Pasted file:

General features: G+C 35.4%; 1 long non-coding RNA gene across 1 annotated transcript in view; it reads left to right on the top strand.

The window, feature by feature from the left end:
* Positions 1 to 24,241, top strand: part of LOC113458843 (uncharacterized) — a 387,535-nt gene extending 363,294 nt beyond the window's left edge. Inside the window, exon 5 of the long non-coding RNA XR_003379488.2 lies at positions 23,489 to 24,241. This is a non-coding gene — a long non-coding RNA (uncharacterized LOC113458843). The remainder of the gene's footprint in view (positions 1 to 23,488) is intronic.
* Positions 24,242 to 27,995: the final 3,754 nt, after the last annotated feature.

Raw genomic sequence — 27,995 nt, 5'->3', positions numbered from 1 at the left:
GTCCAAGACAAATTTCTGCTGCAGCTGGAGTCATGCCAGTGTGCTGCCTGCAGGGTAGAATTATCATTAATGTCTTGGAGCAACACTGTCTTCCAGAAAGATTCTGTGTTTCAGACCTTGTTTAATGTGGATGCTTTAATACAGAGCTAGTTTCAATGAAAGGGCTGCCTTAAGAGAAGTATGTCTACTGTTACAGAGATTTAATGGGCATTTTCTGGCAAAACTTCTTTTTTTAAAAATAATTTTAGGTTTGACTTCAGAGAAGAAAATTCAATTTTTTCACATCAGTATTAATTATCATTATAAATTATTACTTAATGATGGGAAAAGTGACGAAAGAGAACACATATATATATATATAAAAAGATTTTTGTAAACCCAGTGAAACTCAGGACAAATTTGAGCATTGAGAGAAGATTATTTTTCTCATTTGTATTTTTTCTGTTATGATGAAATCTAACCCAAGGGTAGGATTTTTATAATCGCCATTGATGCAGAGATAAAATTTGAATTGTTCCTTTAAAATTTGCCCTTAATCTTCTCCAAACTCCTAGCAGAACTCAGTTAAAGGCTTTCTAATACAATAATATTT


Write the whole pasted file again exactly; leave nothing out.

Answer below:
General features: G+C 35.4%; 1 long non-coding RNA gene across 1 annotated transcript in view; it reads left to right on the top strand.

The window, feature by feature from the left end:
* Positions 1 to 24,241, top strand: part of LOC113458843 (uncharacterized) — a 387,535-nt gene extending 363,294 nt beyond the window's left edge. Inside the window, exon 5 of the long non-coding RNA XR_003379488.2 lies at positions 23,489 to 24,241. This is a non-coding gene — a long non-coding RNA (uncharacterized LOC113458843). The remainder of the gene's footprint in view (positions 1 to 23,488) is intronic.
* Positions 24,242 to 27,995: the final 3,754 nt, after the last annotated feature.

Raw genomic sequence — 27,995 nt, 5'->3', positions numbered from 1 at the left:
GTCCAAGACAAATTTCTGCTGCAGCTGGAGTCATGCCAGTGTGCTGCCTGCAGGGTAGAATTATCATTAATGTCTTGGAGCAACACTGTCTTCCAGAAAGATTCTGTGTTTCAGACCTTGTTTAATGTGGATGCTTTAATACAGAGCTAGTTTCAATGAAAGGGCTGCCTTAAGAGAAGTATGTCTACTGTTACAGAGATTTAATGGGCATTTTCTGGCAAAACTTCTTTTTTTAAAAATAATTTTAGGTTTGACTTCAGAGAAGAAAATTCAATTTTTTCACATCAGTATTAATTATCATTATAAATTATTACTTAATGATGGGAAAAGTGACGAAAGAGAACACATATATATATATATAAAAAGATTTTTGTAAACCCAGTGAAACTCAGGACAAATTTGAGCATTGAGAGAAGATTATTTTTCTCATTTGTATTTTTTCTGTTATGATGAAATCTAACCCAAGGGTAGGATTTTTATAATCGCCATTGATGCAGAGATAAAATTTGAATTGTTCCTTTAAAATTTGCCCTTAATCTTCTCCAAACTCCTAGCAGAACTCAGTTAAAGGCTTTCTAATACAATAATATTT